EU needs huge private investment to make Green Deal succeed

  • National Rally defeat in France still leaves Green Deal vulnerable
  • EU needs private sector to step to fill investment gaps
  • Bloc facing ‘mother of all battles’ to diversity away from fossil fuels
EU Green Deal

The EU will need to spend big on renewable energy sources to make the Green Deal work 

The European Green Deal could still fail despite the surprise defeat of the National Rally in the French elections, and the EU will need billions more in private sector investment to achieve net zero carbon emissions by 2050.

According to Antoine Oger, Director of Research at the Institute for European Environmental Policy, the EU is facing “the mother of all battles” as it looks to diversify investments away from fossil fuels. 

To win this battle, the sustainability sector needs to be made “more attractive” for the private sector to fill the investment gaps governments can’t meet. 

Speaking to The Eco Experts, Oger said even though the bloc received a boost when National Rally surprisingly lost the French parliamentary elections on 7 July, it’s far from certain that the EU will reach its goals.

Describing the results of the French elections as “very good news”, Oger said there would now be no one “actively opposing” the Green Deal, which means much of the programme will continue unhindered. 

Despite this, the EU will require huge amounts of public and private money to make Europe the world’s first carbon neutral continent. 

Launched in 2019, the Green Deal is a package of policy initiatives, which aims to set the EU on the path to a green transition, with the ultimate goal of reaching climate neutrality by 2050.

National Rally stated in its manifesto that it wanted to take France out of the Green Deal had it won the election.

The money the EU needs to put into renewable technologies and electrification of the energy grid will stretch into “several hundred billion pounds a year” and mean close collaboration with the private sector.

When asked what technologies should be invested in, Oger said that every EU member state will have its own priorities, such as France with nuclear and Germany with solar and it is a “question of policy mix”.

“We have to be supported by private investors,” Oger said, insisting that this is necessary because national governments cannot muster the necessary levels of spending for the energy transition.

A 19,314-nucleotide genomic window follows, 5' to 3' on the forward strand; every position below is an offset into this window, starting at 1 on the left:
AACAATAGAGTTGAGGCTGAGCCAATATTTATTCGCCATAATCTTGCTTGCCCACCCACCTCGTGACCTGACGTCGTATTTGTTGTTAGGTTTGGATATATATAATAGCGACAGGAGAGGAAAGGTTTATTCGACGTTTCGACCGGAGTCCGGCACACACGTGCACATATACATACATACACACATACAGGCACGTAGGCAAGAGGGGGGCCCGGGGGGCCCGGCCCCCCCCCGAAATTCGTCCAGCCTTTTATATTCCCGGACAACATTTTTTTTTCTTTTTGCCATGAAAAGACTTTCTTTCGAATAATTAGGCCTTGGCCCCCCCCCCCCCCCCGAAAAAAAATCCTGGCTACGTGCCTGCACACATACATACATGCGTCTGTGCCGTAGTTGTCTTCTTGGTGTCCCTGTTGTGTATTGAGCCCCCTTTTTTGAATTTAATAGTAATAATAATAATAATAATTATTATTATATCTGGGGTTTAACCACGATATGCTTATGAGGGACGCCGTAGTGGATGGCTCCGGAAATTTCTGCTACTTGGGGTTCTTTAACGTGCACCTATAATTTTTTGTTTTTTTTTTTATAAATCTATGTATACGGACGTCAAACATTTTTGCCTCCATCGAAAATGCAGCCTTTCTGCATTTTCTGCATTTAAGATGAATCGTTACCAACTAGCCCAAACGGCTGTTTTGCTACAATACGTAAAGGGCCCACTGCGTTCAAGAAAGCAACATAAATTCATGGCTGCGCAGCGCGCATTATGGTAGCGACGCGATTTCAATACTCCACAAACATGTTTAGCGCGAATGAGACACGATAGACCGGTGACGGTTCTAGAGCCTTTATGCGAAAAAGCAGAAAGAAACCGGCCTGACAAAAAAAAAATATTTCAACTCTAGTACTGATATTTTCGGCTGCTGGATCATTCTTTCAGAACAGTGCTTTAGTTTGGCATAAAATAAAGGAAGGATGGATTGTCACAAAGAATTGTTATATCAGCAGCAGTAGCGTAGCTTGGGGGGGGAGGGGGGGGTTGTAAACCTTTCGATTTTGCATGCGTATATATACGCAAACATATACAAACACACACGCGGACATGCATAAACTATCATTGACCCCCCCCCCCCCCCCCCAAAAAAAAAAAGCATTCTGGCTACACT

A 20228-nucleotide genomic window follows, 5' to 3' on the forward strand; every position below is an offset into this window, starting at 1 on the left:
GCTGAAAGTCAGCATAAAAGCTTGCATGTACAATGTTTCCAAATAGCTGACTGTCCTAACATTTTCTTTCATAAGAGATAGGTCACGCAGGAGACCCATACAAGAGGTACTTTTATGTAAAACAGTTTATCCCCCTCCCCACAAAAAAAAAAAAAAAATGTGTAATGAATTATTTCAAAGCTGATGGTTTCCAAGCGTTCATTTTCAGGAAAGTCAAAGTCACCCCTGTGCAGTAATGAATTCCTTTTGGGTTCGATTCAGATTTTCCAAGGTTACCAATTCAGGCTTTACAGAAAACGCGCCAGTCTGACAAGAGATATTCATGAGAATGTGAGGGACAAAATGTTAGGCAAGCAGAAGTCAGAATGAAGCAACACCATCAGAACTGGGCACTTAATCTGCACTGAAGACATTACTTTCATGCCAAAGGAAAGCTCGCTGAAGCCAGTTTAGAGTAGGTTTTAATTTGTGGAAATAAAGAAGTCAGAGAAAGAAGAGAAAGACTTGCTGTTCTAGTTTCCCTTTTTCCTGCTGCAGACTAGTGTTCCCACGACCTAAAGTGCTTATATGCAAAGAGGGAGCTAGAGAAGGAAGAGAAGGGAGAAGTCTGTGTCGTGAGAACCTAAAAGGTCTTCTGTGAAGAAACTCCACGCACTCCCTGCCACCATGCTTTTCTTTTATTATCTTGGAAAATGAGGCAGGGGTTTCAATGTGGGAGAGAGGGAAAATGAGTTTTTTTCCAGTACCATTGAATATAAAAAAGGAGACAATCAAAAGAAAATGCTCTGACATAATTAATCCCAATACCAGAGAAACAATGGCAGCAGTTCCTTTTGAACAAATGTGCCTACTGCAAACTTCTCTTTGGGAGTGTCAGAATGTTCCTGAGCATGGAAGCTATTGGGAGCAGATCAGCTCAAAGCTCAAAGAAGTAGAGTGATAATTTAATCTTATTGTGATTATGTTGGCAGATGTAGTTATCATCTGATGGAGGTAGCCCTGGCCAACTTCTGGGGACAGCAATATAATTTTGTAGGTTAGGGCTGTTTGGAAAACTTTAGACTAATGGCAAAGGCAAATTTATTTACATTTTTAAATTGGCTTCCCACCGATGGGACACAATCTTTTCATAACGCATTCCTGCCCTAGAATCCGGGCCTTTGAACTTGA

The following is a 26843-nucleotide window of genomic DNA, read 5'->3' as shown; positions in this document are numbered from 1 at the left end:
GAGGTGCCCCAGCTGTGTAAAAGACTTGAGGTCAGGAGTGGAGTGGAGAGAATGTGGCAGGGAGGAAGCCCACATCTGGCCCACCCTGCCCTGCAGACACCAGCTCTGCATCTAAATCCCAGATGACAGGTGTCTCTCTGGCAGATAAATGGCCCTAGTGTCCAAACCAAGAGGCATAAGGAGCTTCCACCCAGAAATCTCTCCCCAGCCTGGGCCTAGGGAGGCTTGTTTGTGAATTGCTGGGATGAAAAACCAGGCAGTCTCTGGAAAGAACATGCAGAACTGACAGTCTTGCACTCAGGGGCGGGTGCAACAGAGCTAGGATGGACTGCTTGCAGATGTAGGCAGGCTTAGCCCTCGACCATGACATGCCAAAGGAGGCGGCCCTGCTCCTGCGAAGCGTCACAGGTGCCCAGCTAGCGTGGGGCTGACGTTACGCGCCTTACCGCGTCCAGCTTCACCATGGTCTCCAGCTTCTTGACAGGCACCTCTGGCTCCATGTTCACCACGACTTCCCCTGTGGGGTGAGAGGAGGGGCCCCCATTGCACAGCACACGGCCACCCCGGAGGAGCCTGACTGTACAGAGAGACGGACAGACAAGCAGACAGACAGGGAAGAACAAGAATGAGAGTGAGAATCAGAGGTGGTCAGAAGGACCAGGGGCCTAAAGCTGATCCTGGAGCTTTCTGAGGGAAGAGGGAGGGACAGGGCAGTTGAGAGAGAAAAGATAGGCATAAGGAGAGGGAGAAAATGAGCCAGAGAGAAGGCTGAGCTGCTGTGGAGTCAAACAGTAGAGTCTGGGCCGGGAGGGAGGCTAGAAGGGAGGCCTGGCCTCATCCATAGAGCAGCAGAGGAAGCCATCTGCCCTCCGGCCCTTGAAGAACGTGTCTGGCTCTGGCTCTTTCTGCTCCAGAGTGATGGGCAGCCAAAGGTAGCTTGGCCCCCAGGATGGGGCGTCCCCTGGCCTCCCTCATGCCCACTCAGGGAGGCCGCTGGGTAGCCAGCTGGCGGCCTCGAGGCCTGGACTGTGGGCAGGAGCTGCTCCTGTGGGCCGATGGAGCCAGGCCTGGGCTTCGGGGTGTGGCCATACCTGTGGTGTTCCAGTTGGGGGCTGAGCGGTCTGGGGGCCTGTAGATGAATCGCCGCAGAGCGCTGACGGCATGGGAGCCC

Working closely with the private sector is a “contentious point” and “not the easiest one to regulate,” Oger accepted, but it is necessary because governments cannot achieve net zero on their own. 

“It is a question of infrastructure, there needs to be public investment in the infrastructure and once this heavy lifting is done by the state then the private sector can come in and fill the investment gap.” 

“Right now we’re not there, and we need several hundred billion pounds a year.” 

A good example of the necessary balance between public and private sector funding are the proposals of the new Labour government, which wants to turn London into the green finance capital of the world and encourage the Bank of England to attract global investment in renewable innovations and technologies. 

Oger said while the new UK government’s stance on net zero was “very positive” there are still questions regarding its ability to pay for the green transition, which is common across Europe.

“The private sector is not evil, operators are simply diverting their investment decisions based on business opportunities and risk assessments, so it is a question of the regulators making the sustainability sector more attractive or even risk free.”

Despite the monumental challenges ahead, Oger believes it is still feasible that the Green Deal can be a success, but he warned the EU is “running out of time” to do so.

“From a scientific perspective it is feasible, but from a political perspective, it will be an extraordinary challenge.”

Written by:
Max joined The Eco Experts as content manager in February 2024. He has written about sustainability issues across numerous industries, including maritime, supply chain, finance, mining and retail. He has also written for  City AM, The Morning Star and the Daily Express.
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